9/23/12'Gentle giant' Paul Volcker has too little time left to fix the world - Telegraph3/5telegraph.co.uk/finance/…/Gentle-giant-Paul-Volcker-has-too-little-time-left-to-fix-the-world.html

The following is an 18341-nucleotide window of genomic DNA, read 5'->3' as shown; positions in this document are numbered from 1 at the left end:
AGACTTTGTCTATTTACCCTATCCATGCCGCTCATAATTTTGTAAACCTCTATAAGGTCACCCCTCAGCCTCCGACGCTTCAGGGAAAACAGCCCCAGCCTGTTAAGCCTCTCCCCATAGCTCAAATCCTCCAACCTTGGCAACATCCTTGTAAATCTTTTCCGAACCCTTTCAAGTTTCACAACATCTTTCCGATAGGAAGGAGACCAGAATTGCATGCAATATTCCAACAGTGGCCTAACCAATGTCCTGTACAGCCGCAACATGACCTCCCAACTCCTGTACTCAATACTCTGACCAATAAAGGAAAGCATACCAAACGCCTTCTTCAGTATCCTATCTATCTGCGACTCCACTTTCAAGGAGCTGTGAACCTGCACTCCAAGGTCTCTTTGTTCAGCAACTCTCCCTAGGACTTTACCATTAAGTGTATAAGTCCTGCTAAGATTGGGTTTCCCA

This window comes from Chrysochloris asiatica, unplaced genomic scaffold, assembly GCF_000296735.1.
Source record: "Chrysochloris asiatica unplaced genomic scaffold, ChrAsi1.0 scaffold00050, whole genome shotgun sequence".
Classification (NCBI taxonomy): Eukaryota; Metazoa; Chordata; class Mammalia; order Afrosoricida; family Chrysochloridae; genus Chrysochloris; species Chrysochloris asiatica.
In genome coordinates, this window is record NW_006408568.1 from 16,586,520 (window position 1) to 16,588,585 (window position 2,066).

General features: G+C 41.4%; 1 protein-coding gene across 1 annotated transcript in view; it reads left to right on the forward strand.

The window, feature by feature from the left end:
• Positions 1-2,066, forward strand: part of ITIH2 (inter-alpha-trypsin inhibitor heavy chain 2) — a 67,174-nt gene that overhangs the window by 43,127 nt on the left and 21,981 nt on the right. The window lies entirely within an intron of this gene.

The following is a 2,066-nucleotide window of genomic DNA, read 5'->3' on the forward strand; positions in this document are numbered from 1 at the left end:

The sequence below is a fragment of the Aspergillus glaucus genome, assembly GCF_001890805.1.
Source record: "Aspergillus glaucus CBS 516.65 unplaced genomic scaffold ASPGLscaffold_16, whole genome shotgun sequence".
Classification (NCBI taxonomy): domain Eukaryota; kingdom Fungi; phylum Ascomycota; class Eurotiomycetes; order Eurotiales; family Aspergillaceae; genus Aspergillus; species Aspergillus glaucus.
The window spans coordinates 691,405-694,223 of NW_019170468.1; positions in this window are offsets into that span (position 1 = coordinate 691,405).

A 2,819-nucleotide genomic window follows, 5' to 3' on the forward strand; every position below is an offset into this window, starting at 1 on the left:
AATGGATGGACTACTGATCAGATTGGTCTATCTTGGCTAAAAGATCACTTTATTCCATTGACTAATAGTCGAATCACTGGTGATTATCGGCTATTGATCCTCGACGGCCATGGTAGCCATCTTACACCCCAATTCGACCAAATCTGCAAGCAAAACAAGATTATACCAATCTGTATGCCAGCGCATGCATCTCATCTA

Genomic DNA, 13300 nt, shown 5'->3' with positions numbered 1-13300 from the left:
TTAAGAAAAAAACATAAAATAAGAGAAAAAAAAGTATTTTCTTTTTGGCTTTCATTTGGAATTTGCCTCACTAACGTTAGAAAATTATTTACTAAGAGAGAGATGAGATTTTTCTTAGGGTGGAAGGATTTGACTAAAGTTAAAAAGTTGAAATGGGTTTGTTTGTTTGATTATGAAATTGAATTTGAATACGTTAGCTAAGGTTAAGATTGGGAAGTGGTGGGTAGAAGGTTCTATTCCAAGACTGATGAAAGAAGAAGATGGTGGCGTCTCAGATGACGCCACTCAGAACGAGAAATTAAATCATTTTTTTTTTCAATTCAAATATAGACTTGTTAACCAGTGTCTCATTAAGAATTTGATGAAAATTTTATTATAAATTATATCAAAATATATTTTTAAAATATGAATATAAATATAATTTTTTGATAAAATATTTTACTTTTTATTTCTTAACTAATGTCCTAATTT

is just lost energy. There are whole crews of people sitting in back rooms figuring out complexnew products to sell to customers that promise to protect them from losses in the stock marketover the next million years but which, of course, never do."Volcker questions how much of the Wall Street boom years have actually translated into tangiblewealth for wider society – in terms of economic productivity and growth in GDP. In the US, hesays, the average American household did not have any serious increase in income, despite therapid expansion of the financial services industry."My grandson went to do all of that financial engineering stuff," says Volcker, again with a laugh."I said why are you doing this? Do you really think it is productive or beneficial? He said he did it because his boss told him too. Well, I won't accept the Nuremberg defence."At the moment, the job that Volcker was brought back to do has still not been completed. Much of the regulation penned in 2010, including the "Volcker Rule" has yet to be implemented andmarket "push-back" on reform has brought even accepted regulation to a standstill.The self-proclaimed "old-school central banker" says he is worried about the momentum for fixing the financial services industry. He says money markets, credit agencies, accountingstandards and derivatives remain by and large untouched by reform."There are a lot of people in the banking world, especially at the big banks, that say forget aboutit, we're back to normal. Leave us alone."But there has to be recognition that the job is incomplete. This, after all, is no ordinary recession.This is a recession on top of a complete financial breakdown and it will take a very, very longtime to recover."In the US, two years after the introduction of the "Volcker Rule" as part of the Dodd-Frank legislation, the law has still not been finalised.In essence, Volcker's law means banks, whose savings are guaranteed by the Government, are notallowed to make bets on their own account. In the UK, similar incoming regulation from theVickers Report has a more watered down version that allows banks to "ring-fence" proprietyinvestment divisions.The legislation has missed deadlines and ballooned into a 298-page document, mostly filled withcomments and demands from banks and their lawyers.